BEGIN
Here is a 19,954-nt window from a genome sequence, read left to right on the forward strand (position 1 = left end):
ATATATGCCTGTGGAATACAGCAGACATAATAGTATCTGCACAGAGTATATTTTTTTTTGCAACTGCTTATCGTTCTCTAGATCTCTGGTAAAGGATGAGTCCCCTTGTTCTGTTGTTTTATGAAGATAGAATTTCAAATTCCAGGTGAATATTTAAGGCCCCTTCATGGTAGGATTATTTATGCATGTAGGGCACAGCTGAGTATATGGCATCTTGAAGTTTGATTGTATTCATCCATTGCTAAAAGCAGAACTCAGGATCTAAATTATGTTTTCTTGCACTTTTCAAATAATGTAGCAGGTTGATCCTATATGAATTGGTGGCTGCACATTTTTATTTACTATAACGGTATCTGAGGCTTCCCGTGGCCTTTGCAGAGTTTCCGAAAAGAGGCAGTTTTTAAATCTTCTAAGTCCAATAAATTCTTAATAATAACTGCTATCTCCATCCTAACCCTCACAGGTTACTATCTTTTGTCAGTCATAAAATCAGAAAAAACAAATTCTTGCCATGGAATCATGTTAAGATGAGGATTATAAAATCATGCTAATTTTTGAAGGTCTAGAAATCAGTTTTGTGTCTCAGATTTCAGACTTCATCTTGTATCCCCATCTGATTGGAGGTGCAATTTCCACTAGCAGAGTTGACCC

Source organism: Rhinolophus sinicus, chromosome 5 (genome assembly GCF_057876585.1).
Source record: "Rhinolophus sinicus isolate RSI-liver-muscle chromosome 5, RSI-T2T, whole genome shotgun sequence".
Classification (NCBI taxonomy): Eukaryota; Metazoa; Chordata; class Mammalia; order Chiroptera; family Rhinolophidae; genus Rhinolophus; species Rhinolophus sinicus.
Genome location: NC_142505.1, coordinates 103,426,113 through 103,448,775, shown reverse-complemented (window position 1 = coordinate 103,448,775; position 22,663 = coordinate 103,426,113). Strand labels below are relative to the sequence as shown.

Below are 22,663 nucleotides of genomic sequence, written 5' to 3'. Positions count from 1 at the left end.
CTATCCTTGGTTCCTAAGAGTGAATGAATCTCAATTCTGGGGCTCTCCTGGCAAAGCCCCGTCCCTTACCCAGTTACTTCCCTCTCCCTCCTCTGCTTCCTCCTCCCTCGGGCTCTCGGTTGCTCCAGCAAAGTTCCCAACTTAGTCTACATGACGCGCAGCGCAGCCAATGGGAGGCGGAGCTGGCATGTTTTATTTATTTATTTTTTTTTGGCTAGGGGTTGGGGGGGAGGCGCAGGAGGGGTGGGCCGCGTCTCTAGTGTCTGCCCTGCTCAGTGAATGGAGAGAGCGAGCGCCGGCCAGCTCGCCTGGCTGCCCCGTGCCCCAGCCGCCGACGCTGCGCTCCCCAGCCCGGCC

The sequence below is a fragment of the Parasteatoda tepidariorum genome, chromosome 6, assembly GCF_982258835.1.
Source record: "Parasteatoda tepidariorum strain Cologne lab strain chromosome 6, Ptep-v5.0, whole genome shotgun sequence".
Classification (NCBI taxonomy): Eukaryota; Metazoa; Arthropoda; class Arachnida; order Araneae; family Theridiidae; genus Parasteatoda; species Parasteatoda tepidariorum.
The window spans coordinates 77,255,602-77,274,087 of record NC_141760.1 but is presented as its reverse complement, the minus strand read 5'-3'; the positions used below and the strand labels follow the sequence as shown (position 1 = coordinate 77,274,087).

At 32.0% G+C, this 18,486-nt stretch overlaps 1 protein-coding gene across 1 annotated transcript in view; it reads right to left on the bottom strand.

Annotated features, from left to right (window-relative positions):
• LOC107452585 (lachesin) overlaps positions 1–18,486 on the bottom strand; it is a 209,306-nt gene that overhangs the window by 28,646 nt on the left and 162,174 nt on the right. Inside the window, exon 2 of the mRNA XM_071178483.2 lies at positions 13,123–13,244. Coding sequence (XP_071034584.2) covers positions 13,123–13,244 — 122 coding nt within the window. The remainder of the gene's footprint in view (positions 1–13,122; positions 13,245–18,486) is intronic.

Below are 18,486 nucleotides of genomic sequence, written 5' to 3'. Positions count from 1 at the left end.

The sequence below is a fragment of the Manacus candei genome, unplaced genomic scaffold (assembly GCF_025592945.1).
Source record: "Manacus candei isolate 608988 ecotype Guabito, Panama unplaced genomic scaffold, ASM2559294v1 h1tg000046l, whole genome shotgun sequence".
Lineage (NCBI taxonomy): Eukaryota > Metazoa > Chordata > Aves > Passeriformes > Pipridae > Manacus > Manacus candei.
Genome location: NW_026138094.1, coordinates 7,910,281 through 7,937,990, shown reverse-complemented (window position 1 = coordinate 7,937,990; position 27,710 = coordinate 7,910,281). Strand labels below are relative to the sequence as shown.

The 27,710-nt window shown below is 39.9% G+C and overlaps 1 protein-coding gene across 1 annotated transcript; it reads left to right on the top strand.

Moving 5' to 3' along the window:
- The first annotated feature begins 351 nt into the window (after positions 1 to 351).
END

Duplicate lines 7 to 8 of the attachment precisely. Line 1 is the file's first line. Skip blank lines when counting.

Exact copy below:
Below are 22,663 nucleotides of genomic sequence, written 5' to 3'. Positions count from 1 at the left end.
CTATCCTTGGTTCCTAAGAGTGAATGAATCTCAATTCTGGGGCTCTCCTGGCAAAGCCCCGTCCCTTACCCAGTTACTTCCCTCTCCCTCCTCTGCTTCCTCCTCCCTCGGGCTCTCGGTTGCTCCAGCAAAGTTCCCAACTTAGTCTACATGACGCGCAGCGCAGCCAATGGGAGGCGGAGCTGGCATGTTTTATTTATTTATTTTTTTTTGGCTAGGGGTTGGGGGGGAGGCGCAGGAGGGGTGGGCCGCGTCTCTAGTGTCTGCCCTGCTCAGTGAATGGAGAGAGCGAGCGCCGGCCAGCTCGCCTGGCTGCCCCGTGCCCCAGCCGCCGACGCTGCGCTCCCCAGCCCGGCC